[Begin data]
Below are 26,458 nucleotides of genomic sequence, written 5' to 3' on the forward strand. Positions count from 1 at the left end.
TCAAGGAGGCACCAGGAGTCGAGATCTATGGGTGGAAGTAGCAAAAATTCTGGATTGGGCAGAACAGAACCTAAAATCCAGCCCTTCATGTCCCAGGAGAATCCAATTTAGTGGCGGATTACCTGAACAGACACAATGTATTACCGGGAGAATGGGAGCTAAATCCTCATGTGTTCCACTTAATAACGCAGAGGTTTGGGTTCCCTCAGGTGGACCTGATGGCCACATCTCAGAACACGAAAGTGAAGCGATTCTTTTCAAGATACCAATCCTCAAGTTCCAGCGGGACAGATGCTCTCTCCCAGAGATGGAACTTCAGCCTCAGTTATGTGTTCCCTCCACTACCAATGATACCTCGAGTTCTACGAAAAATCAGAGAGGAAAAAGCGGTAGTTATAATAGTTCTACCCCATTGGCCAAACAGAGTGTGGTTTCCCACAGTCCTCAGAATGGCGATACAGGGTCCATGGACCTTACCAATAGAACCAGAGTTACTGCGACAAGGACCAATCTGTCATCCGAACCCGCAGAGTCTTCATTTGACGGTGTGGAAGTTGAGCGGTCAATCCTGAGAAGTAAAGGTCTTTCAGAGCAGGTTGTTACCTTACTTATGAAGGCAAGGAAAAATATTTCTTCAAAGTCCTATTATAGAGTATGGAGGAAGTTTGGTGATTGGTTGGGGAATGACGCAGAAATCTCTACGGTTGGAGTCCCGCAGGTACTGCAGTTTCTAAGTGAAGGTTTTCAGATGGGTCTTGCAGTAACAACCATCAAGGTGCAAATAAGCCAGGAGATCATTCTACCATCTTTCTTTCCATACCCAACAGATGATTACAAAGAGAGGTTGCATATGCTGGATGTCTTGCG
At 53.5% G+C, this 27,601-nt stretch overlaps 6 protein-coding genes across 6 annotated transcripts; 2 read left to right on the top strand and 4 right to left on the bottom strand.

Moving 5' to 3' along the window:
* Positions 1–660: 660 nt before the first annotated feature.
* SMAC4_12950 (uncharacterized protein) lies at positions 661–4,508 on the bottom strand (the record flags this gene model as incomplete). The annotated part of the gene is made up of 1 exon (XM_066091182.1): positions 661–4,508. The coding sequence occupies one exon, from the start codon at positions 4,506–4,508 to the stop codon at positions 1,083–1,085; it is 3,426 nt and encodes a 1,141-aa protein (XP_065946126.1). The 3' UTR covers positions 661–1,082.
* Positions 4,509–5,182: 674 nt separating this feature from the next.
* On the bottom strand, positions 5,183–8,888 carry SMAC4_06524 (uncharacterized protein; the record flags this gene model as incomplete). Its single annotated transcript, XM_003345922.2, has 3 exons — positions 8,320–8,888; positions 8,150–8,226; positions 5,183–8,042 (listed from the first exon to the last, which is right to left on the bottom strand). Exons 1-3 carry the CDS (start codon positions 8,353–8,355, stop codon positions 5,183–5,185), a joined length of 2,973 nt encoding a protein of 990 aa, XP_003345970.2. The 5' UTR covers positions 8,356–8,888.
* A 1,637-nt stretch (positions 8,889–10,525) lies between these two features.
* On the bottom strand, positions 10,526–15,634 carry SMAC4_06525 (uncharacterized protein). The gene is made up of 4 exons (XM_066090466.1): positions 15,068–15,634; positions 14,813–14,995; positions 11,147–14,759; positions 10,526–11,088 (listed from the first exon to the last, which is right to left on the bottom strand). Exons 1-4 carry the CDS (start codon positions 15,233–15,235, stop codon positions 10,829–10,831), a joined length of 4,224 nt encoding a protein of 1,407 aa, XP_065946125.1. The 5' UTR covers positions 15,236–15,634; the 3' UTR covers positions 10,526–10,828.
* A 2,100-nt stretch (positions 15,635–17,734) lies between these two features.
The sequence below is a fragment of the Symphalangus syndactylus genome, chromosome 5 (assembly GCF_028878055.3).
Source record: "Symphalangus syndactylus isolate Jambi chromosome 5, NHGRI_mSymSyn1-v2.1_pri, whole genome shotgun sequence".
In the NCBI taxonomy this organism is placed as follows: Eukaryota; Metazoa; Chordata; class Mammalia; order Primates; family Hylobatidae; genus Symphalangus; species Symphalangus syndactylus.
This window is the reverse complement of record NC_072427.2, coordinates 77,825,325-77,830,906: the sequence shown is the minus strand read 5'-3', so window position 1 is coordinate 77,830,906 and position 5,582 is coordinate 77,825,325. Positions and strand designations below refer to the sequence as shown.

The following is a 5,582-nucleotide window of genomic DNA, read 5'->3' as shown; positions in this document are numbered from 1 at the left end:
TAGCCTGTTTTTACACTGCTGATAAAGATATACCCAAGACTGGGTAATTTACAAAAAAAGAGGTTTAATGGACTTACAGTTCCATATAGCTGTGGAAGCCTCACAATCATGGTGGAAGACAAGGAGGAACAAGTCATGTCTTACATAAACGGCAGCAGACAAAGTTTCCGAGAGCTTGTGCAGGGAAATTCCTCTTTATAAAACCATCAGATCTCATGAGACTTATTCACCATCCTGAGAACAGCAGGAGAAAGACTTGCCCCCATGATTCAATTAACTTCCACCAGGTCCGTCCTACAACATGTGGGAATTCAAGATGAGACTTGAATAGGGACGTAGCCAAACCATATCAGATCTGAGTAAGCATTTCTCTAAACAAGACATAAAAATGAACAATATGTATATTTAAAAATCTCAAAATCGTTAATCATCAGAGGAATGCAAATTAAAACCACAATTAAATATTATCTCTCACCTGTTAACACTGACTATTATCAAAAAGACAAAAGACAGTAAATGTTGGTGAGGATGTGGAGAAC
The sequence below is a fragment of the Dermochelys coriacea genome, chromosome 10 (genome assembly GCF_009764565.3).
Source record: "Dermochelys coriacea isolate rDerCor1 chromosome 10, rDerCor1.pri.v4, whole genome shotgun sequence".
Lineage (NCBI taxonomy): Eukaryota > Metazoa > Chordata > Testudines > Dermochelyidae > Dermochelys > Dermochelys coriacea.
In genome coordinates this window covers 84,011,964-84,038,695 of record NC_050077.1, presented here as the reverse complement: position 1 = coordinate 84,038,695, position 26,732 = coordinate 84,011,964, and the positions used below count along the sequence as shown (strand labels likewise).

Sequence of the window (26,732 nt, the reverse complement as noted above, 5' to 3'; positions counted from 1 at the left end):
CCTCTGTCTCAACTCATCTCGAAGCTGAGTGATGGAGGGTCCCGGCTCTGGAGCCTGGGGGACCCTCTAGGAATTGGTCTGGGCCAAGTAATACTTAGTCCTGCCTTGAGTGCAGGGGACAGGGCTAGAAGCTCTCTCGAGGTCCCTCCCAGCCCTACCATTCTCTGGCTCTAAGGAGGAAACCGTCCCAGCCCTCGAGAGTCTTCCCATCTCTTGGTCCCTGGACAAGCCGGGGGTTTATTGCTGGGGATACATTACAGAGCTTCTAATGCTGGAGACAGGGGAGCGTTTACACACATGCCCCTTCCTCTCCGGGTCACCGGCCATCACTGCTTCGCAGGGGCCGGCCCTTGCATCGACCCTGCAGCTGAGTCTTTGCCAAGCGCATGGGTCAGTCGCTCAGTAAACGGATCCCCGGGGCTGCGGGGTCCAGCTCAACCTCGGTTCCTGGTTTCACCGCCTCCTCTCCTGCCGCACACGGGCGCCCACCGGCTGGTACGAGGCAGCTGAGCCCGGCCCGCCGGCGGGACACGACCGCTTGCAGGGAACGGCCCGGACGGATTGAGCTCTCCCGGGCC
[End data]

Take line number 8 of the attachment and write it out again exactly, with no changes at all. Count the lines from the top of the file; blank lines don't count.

* On the bottom strand, positions 5,183–8,888 carry SMAC4_06524 (uncharacterized protein; the record flags this gene model as incomplete). Its single annotated transcript, XM_003345922.2, has 3 exons — positions 8,320–8,888; positions 8,150–8,226; positions 5,183–8,042 (listed from the first exon to the last, which is right to left on the bottom strand). Exons 1-3 carry the CDS (start codon positions 8,353–8,355, stop codon positions 5,183–5,185), a joined length of 2,973 nt encoding a protein of 990 aa, XP_003345970.2. The 5' UTR covers positions 8,356–8,888.